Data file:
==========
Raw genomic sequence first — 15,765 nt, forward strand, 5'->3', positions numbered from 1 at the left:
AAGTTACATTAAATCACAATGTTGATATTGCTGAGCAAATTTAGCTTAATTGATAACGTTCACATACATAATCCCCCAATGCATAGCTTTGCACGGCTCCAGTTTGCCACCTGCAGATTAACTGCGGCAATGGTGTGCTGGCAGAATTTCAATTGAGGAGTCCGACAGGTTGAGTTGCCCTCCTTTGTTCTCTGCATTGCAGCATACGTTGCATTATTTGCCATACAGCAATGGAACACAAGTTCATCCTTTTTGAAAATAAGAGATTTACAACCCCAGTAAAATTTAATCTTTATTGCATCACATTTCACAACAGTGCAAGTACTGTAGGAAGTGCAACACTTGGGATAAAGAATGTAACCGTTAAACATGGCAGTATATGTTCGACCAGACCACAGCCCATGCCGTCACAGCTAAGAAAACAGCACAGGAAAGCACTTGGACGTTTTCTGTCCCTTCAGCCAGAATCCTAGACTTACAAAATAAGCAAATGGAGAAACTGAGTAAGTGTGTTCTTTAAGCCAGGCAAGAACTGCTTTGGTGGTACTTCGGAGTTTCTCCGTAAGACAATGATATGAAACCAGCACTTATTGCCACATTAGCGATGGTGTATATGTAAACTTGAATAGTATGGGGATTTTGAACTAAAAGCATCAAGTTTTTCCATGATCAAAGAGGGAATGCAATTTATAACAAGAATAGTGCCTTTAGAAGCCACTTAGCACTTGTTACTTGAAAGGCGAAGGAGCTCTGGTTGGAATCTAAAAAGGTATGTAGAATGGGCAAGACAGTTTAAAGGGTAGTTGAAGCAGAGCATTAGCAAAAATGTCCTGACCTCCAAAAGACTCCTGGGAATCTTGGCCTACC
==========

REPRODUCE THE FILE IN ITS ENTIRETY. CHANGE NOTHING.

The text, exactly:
Raw genomic sequence first — 15,765 nt, forward strand, 5'->3', positions numbered from 1 at the left:
AAGTTACATTAAATCACAATGTTGATATTGCTGAGCAAATTTAGCTTAATTGATAACGTTCACATACATAATCCCCCAATGCATAGCTTTGCACGGCTCCAGTTTGCCACCTGCAGATTAACTGCGGCAATGGTGTGCTGGCAGAATTTCAATTGAGGAGTCCGACAGGTTGAGTTGCCCTCCTTTGTTCTCTGCATTGCAGCATACGTTGCATTATTTGCCATACAGCAATGGAACACAAGTTCATCCTTTTTGAAAATAAGAGATTTACAACCCCAGTAAAATTTAATCTTTATTGCATCACATTTCACAACAGTGCAAGTACTGTAGGAAGTGCAACACTTGGGATAAAGAATGTAACCGTTAAACATGGCAGTATATGTTCGACCAGACCACAGCCCATGCCGTCACAGCTAAGAAAACAGCACAGGAAAGCACTTGGACGTTTTCTGTCCCTTCAGCCAGAATCCTAGACTTACAAAATAAGCAAATGGAGAAACTGAGTAAGTGTGTTCTTTAAGCCAGGCAAGAACTGCTTTGGTGGTACTTCGGAGTTTCTCCGTAAGACAATGATATGAAACCAGCACTTATTGCCACATTAGCGATGGTGTATATGTAAACTTGAATAGTATGGGGATTTTGAACTAAAAGCATCAAGTTTTTCCATGATCAAAGAGGGAATGCAATTTATAACAAGAATAGTGCCTTTAGAAGCCACTTAGCACTTGTTACTTGAAAGGCGAAGGAGCTCTGGTTGGAATCTAAAAAGGTATGTAGAATGGGCAAGACAGTTTAAAGGGTAGTTGAAGCAGAGCATTAGCAAAAATGTCCTGACCTCCAAAAGACTCCTGGGAATCTTGGCCTACC